Embodiments of a method and apparatus are described to assist users in searching data entries of an LDAP directory. The method may include receiving at least a portion of an input from a client and searching stored data in a Lightweight Directory Access Protocol (LDAP) directory to identify which of the stored data contain the portion of the input from the client. The method may also include returning to the client information about stored data in the LDAP directory that may match the user's input, without actually retrieving the stored data from the directory. The information returned to the client may be one or more identifiers, such as data attributes, to assist the client user to select desired data stored in the directory. The portion of the input may be composed of a multiple characters. The directory may be searched as the client user inputs the characters and the information about the stored data can be returned to the client concurrently with the client user inputting the characters. As such, the information returned about the directory data may be considered as occurring in “real-time” or “simultaneous” with the client user's input. The information may be candidate matching data stored in the directory that may be potential intended completions of the user's input. The matching data may be displayed to the user, serving as automatic completions of the input that the user may then select in order to retrieve their desired data stored in the directory. The information returned about the stored data may also be one or more alternative candidate data entries that do not match the portion of the input, but would otherwise result in a match in order to correct for user input errors or variations in the portion of the input such as abbreviations.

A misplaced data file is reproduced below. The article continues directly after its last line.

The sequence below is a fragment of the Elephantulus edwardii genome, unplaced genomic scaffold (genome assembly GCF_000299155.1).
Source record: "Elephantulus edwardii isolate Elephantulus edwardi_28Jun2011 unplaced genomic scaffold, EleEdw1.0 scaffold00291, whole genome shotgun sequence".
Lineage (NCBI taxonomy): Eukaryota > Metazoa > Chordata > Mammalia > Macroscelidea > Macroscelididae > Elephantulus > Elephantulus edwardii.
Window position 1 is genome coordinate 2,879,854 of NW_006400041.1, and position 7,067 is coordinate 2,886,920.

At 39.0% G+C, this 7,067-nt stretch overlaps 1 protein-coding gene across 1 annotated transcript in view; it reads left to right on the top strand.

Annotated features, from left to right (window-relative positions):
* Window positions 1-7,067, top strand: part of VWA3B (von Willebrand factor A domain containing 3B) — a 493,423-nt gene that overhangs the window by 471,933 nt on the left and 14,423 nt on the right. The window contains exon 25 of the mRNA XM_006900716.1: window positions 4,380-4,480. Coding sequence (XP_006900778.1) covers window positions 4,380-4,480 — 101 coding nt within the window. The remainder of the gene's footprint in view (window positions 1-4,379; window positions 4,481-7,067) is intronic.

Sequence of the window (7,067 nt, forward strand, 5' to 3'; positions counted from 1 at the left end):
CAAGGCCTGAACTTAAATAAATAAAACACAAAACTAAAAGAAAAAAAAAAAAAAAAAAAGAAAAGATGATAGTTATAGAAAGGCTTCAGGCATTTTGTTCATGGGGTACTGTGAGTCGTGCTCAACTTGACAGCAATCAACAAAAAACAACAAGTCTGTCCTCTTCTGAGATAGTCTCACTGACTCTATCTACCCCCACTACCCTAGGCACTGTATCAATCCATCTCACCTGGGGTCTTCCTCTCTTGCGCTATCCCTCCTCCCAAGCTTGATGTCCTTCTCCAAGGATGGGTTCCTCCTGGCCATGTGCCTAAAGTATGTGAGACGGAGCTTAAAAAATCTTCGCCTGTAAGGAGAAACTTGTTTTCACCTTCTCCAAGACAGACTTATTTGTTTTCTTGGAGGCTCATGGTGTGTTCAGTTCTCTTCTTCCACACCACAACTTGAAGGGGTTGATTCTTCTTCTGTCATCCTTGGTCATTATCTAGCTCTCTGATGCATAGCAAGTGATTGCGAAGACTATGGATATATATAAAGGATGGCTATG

FIG. 1A illustrates an exemplary network architecture 100 in which embodiments of the present invention may operate. The network architecture 100 may include client devices 102, 104 and 106 coupled with a web server (or a set of web servers) 110 and an LDAP directory server (or a set of LDAP directory servers) 112 via a network 108 (e.g., a public network such as the Internet or a private network such as a local area network (LAN)). The client devices 102, 104 and 106 may be, for example, personal computers (PCs), mobile phones, palm-sized computing devices, personal digital assistants (PDAs), etc.

Data 114 may be a directory of data entries, and may be stored in LDAP directory server(s) 112. Alternatively, data 114 may be stored externally to LDAP directory server(s) 112. Upon receiving a request for information from any of the clients 102, 104 and 106, web server 110 retrieves data from LDAP directory server 1112, which in turn retrieves data from its associated LDAP directory of data entries. Alternatively, a request for information from any of the clients 102, 104 and 106 may be sent to and received directly by LDAP directory server 112. LDAP directory server 112 includes a search assistant module 115 that implements processing logic to search data 114 to identify which ones contain a character representative of a portion of an input from a client, as discussed in greater detail below.